However, it is best to avoid refined carbs – whether they contain polyphenols or not.
For one thing, there are clear associations between refined grains and chronic disease.
78. Asparagus (29 mg per 100g)
The vegetable asparagus (Asparagus officinalis) is a flowering plant that produces long, edible stems.
Asparagus is delicious, and nothing beats it as a side vegetable to steak.
Well, garlic and mushrooms do… but nothing else that is green anyway!
This stem vegetable provides a wide range of vitamins and minerals, and it contains a large amount of the flavonol quercetin (115).
79. Walnut (28 mg per 100g)
Walnuts are a nutritious nut that is rich in minerals, protein, and healthy fats.
While not as polyphenol-rich as its almond and pecan siblings, walnuts contain a high amount of ellagic acid, a type of phenolic acid (116).
Taste-wise, walnuts are a little bit dry with an earthy taste and a hint of bitterness.
80. Potato (28 mg per 100g)
At number 80 comes the humble potato.
Especially popular with people of the English speaking world (and hobbits), potatoes are a starchy root vegetable.
Although there is a popular belief that potatoes contain little nutritional value, they are a really good source of many vitamins and minerals (117).
However, potatoes are very high in starchy carbs so go easy on them – especially if looking to lose weight.
Potatoes contain the polyphenols caffeic acid and caffeoylquinic acid (118).
81. Ceylon Cinnamon (27 mg per 100g)
As mentioned earlier, ceylon is one of the four varieties of cinnamon.
Although it may be lower in polyphenols than cassia (Chinese) cinnamon, it doesn’t contain the same amount of—potentially toxic—courmarin.
Ceylon cinnamon tends to grow in Sri Lanka, and it contains a range of polyphenols from phenolic acids (119).
82. Dried Parsley (25 mg per 100g)
Parsley is a type of flowering plant originating in the Mediterranean region of Europe, and it is used as a herb for flavor in various recipes, and also as a vegetable.
Nutritionally, parsley is a powerhouse and provides large amounts of vitamins A and C, iron, and calcium.
It also contains a class of polyphenol called furanocoumarins (120).
Parsley is slightly bitter and grassy in taste and adds a herbal flavor to dishes. It makes a particularly good combination with fish and cream sauce.
83. Nectarine (25 mg per 100g)
Sharing a similar appearance to peaches, the nectarine is almost identical in taste and image except for a slight genetic difference.
As a result, nectarines have a smooth skin and lack the furry skin that peaches have. They also have a slightly firmer texture and mildly sweeter taste.
Nectarines contain (relatively small) amounts of vitamins A and C, and a range of flavonoids and phenolic acids (121).
84. Curly Endive (24 mg per 100g)
Curly endive (var crispum) is a small, wispy green vegetable with curly leaves.
Endive provides large amounts of vitamin K1 and the mineral manganese, and it is high in polyphenols from the flavonoids class (kaempferol) (122).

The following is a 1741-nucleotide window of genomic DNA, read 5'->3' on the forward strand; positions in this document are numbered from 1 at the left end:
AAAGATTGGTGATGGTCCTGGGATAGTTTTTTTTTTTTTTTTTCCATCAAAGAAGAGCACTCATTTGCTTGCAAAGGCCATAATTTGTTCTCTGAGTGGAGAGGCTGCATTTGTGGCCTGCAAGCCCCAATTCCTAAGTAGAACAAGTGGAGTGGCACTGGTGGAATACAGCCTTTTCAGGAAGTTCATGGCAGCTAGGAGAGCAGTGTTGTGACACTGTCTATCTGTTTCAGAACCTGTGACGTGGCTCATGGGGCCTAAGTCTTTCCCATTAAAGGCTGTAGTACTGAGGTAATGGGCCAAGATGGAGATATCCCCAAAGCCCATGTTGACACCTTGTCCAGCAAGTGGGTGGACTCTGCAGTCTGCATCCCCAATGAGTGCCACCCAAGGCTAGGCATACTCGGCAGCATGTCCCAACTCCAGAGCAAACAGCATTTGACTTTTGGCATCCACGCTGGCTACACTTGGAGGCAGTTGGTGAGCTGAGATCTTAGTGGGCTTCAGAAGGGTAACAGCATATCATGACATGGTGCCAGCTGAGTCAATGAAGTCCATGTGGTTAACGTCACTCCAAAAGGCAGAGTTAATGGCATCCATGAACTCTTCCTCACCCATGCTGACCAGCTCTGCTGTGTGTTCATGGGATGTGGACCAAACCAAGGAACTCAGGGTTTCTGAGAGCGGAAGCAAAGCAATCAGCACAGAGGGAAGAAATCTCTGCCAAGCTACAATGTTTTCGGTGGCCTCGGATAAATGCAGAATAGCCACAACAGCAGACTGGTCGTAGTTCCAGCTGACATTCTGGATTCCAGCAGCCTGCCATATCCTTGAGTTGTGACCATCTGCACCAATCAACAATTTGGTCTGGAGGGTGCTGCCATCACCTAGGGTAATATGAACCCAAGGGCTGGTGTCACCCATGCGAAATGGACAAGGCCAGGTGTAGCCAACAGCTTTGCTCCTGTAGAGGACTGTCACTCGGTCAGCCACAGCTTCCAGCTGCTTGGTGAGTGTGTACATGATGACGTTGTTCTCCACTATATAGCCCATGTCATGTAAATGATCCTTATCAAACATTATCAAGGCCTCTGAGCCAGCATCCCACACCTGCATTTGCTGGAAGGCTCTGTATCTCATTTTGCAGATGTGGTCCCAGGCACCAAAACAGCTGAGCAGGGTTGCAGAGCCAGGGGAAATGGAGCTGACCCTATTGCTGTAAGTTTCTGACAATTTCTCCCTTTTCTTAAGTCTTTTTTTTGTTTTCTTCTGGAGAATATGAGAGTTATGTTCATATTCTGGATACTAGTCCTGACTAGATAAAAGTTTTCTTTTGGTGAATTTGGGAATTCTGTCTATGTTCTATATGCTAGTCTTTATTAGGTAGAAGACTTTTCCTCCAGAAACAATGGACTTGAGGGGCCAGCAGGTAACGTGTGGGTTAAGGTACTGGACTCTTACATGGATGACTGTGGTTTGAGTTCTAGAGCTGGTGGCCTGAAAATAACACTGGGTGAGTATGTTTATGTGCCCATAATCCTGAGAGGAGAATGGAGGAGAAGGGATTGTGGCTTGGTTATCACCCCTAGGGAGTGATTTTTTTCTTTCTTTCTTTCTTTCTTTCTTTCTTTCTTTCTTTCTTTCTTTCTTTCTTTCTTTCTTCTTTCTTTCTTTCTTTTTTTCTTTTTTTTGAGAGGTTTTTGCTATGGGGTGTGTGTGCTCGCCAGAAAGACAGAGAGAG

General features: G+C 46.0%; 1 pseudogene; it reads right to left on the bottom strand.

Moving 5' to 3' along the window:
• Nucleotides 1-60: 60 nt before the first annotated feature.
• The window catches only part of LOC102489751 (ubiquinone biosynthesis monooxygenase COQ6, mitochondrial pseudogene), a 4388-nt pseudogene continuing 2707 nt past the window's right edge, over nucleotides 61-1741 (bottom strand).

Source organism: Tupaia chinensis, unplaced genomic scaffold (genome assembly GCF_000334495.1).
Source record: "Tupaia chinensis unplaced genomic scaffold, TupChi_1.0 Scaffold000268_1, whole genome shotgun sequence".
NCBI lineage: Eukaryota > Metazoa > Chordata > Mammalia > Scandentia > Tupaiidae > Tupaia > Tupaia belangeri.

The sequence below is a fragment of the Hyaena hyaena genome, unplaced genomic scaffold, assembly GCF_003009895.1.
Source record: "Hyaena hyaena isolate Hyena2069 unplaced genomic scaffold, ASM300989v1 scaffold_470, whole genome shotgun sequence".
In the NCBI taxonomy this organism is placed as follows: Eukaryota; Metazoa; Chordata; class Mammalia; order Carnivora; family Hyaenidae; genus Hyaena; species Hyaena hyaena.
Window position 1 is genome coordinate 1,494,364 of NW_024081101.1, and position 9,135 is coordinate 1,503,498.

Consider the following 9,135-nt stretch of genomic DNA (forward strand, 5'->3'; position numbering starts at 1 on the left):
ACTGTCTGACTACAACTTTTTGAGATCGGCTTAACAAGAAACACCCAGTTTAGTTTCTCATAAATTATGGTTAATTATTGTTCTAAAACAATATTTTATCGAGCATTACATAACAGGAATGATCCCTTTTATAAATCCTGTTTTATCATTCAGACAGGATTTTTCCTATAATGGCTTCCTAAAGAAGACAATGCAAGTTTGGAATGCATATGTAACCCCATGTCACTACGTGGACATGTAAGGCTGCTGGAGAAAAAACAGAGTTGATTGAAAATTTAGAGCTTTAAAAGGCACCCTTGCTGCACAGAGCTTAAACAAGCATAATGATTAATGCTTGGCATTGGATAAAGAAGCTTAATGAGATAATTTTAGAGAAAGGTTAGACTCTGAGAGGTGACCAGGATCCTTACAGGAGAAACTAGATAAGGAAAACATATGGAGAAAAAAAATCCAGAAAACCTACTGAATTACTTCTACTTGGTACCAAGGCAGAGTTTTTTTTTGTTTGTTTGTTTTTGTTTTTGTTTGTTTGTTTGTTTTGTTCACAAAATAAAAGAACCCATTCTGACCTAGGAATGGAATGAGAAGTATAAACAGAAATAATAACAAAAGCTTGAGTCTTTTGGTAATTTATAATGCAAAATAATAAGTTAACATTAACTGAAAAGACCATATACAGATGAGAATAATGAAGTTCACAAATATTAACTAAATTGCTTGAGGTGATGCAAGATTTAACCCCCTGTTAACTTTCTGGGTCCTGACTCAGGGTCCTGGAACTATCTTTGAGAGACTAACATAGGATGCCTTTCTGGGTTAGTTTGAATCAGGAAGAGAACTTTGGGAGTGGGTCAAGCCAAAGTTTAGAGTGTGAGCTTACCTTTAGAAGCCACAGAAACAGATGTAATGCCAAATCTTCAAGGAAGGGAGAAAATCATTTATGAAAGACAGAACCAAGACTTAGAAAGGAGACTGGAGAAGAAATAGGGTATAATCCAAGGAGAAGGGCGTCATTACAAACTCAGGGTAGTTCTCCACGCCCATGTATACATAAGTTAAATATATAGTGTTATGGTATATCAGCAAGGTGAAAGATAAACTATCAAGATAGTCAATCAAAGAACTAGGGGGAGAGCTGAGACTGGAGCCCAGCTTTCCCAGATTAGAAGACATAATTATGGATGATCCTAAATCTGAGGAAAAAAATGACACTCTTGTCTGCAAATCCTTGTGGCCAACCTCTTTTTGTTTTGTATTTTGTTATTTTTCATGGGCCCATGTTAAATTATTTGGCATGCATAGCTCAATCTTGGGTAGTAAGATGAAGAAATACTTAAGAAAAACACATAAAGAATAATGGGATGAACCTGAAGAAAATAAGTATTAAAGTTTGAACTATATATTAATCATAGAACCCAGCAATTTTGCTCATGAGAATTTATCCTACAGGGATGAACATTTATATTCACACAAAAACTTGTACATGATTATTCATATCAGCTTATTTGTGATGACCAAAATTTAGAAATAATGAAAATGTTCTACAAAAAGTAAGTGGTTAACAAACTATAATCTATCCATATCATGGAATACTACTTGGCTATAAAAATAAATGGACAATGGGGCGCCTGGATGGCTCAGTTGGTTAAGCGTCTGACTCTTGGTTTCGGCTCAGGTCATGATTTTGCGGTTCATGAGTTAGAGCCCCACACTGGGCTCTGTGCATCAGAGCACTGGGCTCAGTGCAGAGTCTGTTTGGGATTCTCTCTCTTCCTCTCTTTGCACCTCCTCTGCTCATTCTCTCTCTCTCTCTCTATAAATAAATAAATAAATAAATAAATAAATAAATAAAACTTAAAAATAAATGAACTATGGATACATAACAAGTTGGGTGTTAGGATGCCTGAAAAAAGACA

Endive is a bitter tasting vegetable but becomes somewhat sweeter—and more pleasant—after cooking.
85. Dried Marjoram (23 mg per 100g)
Marjoram is dried herb originating from Cyprus and Turkey, and it is slightly similar in taste to oregano.
Consumed either fresh or dry, marjoram adds a herbal and citrus-sweet depth of flavor to various dishes.
Marjoram is also extremely nutrient-dense and contains huge amounts of vitamins A, C, calcium, iron, magnesium, and many other micronutrients.
The herb contains various phenolic acids and flavonoids, with a particularly high amount of ferulic acid (123).
86. Red Lettuce (23 mg per 100g)
Red lettuce (Lactuca sativa) is just one of the many different types of lettuce.
Like many vegetables, red lettuce provides a good source of beta-carotene and vitamin K1.
Regarding the polyphenol content, red lettuce provides a range of flavonoid compounds including anthocyanins, flavones, and flavonols (124).
Red lettuce is almost always eaten in its raw state, and it is a common ingredient in salads.
87. Chocolate Milk (21 mg per 100g)
Owing to the huge amount of polyphenols in cocoa, chocolate milk somehow manages to make this list.
But let’s be honest: chocolate milk is (and never will be) a health drink.
When it comes to health, there’s a huge difference between cocoa/dark chocolate and chocolate milk.
In addition to a few polyphenols, this drink contains large amounts of sugar and various other additives.
88. Quince (19 mg per 100g)
Quince (Cydonia oblonga) is a fruit native to South-West Asia and Eastern Europe that resembles a cross between an apple and a pear.
However, unlike pears and apples, there is no sweet taste and the quince is a very bitter and tart flavor.
For this reason, the fruit is rarely eaten in its raw state and tends to be used for jams and various other preserves.
Quince contains a range of polyphenols from flavanols, flavonols, and hydroxycinnamic acids (125).
89. Escarole (18 mg per 100g)
Escarole is part of the chicory group of vegetables, but it is slightly different in appearance to curly endive.
For one thing, it has broader, thicker leaves and lacks the ‘curlyness’.
However, both of these green vegetables are generally used in the same way.
Escarole contains several kaempferol flavonols (126).
90. Soy Milk (18 mg per 100g)
Similar to chocolate milk, soy milk is a heavily processed product that contains various additives and added sugars.
In other words, it is not really a healthy drink.
However, it does contain a few polyphenols from isoflavonoids (127).
91. Pomelo Juice (18 mg per 100g)
The pomelo (Citrus maxima) is a very large citrus fruit which looks similar to a large grapefruit.
It has a sweet taste and a thick rind reminiscent of grapefruit, but the taste does not have the bitterness that grapefruits do.